The second speaker will be Phil Hathway of Hathway Estate Agents who will be discussing holiday lets.

Katie Williams of Green & Co Accountants said “We hope the event will be another success and that all landlords will be correctly informed on the changing legislation and the opportunities surrounding holiday lets. The forums are a great way to communicate with private landlords.

“We hope to help spread the word of bodies such as the RLA and the important service that they can offer landlords.”

Penny Jarman of QualitySolicitors Rubin Lewis O’Brien said the forum aims to build an ethos of support: “We want landlords to be as informed as possible when it comes to the continual changes in legislation and the different opportunities that are available within the rental market. We hope that through the forum all landlords are continually updated on the ever changing legal and administrative aspects of the buy-to-let market.”

Green & Co Accountants and Tax Advisors specialise in business growth and tax minimisation for businesses across Wales and the South West of England.

For proactive advice, contact Green & Co Accountants and Tax Advisors on 01633 871 122, follow @Green_and_Co on Twitter or email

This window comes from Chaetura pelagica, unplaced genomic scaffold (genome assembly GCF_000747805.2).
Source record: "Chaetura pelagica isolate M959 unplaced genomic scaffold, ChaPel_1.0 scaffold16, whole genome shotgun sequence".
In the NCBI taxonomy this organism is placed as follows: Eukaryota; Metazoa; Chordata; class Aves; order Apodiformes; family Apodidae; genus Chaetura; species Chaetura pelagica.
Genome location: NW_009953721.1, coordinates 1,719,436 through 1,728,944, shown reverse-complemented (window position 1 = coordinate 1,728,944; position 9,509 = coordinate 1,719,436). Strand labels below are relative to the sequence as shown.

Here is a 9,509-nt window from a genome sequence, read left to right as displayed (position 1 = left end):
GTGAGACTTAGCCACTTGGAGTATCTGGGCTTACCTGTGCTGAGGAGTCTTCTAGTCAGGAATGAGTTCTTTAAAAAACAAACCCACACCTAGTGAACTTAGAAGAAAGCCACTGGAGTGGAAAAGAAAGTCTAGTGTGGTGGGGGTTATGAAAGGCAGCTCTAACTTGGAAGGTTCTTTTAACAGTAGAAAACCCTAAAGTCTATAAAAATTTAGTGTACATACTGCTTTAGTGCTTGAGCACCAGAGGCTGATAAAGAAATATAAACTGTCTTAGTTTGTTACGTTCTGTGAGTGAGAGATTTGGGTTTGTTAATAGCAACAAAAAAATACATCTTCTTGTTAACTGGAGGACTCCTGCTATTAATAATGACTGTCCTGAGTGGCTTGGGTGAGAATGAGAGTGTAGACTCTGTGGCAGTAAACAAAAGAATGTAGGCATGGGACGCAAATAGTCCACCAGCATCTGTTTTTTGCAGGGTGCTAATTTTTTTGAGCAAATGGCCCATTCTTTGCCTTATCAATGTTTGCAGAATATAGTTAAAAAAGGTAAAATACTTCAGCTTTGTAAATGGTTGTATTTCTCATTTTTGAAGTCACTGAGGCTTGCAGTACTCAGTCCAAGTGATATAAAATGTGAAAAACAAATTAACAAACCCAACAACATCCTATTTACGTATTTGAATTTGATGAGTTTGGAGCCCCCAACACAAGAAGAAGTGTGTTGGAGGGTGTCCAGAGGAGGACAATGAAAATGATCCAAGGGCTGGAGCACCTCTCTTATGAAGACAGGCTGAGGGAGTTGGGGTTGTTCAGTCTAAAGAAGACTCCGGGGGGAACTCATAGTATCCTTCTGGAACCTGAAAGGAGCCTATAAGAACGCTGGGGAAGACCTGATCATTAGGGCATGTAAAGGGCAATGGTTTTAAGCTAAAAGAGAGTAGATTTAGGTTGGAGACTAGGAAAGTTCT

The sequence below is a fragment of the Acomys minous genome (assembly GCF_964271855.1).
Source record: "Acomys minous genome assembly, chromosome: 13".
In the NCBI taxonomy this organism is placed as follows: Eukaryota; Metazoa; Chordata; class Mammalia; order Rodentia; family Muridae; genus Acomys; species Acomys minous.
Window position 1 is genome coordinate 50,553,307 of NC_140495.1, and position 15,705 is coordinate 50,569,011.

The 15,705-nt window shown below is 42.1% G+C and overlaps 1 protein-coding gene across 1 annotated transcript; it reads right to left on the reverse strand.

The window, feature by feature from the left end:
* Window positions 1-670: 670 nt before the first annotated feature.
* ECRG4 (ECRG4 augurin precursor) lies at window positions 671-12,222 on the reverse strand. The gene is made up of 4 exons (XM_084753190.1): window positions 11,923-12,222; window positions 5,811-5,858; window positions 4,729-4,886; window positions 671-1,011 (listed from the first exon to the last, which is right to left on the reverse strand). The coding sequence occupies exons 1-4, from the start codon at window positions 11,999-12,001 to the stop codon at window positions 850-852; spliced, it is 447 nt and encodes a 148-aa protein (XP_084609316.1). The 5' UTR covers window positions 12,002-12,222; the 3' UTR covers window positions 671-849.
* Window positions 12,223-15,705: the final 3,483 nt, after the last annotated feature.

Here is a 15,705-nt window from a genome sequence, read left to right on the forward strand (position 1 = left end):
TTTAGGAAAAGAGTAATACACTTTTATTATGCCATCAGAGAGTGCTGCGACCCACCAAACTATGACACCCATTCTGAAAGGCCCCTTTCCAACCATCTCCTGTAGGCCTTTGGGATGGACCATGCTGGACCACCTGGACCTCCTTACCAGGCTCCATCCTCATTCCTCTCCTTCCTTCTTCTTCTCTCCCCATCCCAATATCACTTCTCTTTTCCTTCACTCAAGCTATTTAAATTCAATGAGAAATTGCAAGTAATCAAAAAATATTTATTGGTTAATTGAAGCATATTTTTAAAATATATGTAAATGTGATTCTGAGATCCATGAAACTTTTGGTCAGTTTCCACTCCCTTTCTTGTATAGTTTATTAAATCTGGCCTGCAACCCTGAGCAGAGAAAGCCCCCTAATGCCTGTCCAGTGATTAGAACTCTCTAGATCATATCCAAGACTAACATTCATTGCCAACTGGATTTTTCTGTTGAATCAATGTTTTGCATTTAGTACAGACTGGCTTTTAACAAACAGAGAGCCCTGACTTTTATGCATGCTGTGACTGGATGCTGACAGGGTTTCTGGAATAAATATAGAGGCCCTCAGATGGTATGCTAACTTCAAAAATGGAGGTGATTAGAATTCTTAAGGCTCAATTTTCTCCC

Please note: This article is a commentary on general principles and should not be interpreted as advice for your specific situation.

Gwent Landlord Forum – 28 September 2016

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The summer holidays are over and the new season of Landlord Forums are back with our first event taking place on Wednesday 28th September at The Parkway Hotel and Spa between 6pm and 8pm.

If you are a landlord and currently letting properties or thinking about buying to let in South Wales and you have not previously attended, pop this in the diary. If you know someone who is a landlord and might be interested, please do pass this invitation on to them – we are always happy to welcome new guests. 

Speakers include:

Douglas Haig – Vice Chair and Director for Wales of the Residential Landlords Association (RLA)

Douglas will be discussing the new legislative changes facing landlords in Wales. This includes an update on Rent Smart Wales, the Renting Homes Act, Stamp Duty, the Wales Bill and what we can expect form the new programme for Government in the coming years.

Phil Hathway – Hathways Estate Agents

Phil will be discussing holiday lets so if you use one of your properties in this way don’t miss this update.

Eventbrite - Gwent Landlord Forum